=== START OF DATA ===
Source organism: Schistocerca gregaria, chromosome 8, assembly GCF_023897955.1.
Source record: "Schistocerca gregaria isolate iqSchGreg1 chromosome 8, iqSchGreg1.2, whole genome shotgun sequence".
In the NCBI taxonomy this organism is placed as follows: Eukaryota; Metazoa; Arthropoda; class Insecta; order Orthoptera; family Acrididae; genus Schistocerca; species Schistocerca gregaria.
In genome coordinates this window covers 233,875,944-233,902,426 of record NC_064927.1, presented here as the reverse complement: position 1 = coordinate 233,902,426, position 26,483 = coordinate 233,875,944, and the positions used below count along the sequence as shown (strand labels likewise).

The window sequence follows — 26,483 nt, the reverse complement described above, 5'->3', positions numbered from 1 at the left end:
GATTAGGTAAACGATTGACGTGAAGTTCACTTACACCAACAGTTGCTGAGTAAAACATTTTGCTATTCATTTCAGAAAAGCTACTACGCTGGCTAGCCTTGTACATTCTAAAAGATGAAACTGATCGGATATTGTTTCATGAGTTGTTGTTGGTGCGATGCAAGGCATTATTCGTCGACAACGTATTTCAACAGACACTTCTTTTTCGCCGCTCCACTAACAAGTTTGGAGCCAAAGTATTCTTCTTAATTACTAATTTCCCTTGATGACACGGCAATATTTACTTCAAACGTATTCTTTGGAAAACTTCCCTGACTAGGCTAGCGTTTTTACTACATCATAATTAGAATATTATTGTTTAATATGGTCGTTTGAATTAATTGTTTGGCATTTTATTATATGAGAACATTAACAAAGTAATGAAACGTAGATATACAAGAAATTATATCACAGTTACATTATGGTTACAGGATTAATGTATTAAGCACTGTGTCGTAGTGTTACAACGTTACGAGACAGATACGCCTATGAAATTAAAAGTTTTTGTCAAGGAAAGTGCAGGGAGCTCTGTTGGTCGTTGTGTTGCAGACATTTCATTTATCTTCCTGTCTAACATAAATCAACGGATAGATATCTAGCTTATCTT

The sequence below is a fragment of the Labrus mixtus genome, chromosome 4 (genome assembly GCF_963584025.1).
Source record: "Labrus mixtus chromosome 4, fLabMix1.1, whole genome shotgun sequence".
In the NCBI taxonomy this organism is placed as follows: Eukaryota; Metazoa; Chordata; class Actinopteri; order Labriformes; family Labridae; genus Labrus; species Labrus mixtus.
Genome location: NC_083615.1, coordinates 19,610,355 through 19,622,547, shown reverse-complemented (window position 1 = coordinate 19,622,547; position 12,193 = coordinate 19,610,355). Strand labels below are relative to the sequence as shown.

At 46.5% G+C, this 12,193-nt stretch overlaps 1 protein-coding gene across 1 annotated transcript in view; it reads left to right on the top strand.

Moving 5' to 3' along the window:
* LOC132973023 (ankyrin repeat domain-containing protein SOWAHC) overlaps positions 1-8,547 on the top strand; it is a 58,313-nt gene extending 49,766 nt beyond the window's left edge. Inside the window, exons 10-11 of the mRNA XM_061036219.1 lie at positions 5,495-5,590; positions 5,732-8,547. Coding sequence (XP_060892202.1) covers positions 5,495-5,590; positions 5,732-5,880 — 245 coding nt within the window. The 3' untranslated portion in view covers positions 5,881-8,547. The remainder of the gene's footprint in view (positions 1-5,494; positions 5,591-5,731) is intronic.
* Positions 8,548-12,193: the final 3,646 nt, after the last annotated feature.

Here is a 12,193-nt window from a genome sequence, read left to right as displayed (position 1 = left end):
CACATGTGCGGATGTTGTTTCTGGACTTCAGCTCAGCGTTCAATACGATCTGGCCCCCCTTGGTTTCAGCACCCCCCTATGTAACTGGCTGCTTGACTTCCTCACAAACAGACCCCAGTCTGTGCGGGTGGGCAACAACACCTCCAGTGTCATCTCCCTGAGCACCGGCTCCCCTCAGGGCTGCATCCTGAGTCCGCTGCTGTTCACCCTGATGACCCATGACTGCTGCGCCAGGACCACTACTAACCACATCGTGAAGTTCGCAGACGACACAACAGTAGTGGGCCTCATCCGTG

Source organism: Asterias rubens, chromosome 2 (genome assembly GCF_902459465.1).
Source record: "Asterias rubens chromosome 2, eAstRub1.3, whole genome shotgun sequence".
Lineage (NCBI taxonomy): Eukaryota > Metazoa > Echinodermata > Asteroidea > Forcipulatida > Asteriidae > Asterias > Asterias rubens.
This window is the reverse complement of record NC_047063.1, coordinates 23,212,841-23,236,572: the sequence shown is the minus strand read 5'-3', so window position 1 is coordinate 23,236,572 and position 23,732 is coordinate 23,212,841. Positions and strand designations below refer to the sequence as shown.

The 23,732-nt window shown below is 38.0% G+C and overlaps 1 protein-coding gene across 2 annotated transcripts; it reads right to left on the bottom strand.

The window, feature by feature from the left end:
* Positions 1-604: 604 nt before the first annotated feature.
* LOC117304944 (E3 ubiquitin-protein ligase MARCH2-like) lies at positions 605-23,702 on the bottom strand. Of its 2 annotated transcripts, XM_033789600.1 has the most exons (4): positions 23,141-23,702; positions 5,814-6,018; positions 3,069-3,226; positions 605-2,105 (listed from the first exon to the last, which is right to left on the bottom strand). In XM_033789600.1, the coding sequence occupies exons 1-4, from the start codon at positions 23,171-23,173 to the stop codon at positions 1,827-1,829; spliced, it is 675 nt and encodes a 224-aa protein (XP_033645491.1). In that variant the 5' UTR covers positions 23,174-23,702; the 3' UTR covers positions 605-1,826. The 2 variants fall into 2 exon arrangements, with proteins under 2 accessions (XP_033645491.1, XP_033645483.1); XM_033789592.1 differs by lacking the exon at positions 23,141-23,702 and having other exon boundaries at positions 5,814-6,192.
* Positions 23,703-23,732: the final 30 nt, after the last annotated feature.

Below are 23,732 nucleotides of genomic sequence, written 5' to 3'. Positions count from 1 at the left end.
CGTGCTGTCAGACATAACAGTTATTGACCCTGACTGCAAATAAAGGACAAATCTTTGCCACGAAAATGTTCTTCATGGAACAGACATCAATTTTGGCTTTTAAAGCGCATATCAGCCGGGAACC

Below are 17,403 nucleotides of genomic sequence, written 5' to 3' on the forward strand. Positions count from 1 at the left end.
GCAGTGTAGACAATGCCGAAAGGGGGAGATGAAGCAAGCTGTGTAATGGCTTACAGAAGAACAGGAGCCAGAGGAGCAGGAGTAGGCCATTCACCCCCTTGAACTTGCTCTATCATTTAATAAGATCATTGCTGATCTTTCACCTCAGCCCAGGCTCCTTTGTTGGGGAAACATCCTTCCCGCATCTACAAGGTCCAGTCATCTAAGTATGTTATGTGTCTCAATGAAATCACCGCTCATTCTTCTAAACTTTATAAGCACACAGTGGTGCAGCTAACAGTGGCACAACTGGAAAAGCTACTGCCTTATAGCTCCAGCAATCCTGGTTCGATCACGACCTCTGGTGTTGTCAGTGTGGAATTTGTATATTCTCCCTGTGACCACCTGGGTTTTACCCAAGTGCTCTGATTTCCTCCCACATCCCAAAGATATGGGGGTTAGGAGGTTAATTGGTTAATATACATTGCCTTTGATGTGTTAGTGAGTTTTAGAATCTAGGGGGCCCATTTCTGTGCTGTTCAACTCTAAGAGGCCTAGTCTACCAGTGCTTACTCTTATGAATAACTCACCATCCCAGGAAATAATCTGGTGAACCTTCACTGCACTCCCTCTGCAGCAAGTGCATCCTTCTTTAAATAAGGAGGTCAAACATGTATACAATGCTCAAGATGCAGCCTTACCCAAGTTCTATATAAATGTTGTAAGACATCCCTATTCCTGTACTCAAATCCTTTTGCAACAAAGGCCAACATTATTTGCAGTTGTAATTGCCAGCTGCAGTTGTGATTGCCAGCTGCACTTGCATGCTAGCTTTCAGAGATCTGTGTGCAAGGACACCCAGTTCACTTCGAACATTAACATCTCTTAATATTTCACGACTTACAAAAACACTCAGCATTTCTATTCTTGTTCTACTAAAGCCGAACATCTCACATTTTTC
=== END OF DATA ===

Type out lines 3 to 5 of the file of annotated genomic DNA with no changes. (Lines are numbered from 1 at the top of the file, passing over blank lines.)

In the NCBI taxonomy this organism is placed as follows: Eukaryota; Metazoa; Arthropoda; class Insecta; order Orthoptera; family Acrididae; genus Schistocerca; species Schistocerca gregaria.
In genome coordinates this window covers 233,875,944-233,902,426 of record NC_064927.1, presented here as the reverse complement: position 1 = coordinate 233,902,426, position 26,483 = coordinate 233,875,944, and the positions used below count along the sequence as shown (strand labels likewise).

The window sequence follows — 26,483 nt, the reverse complement described above, 5'->3', positions numbered from 1 at the left end: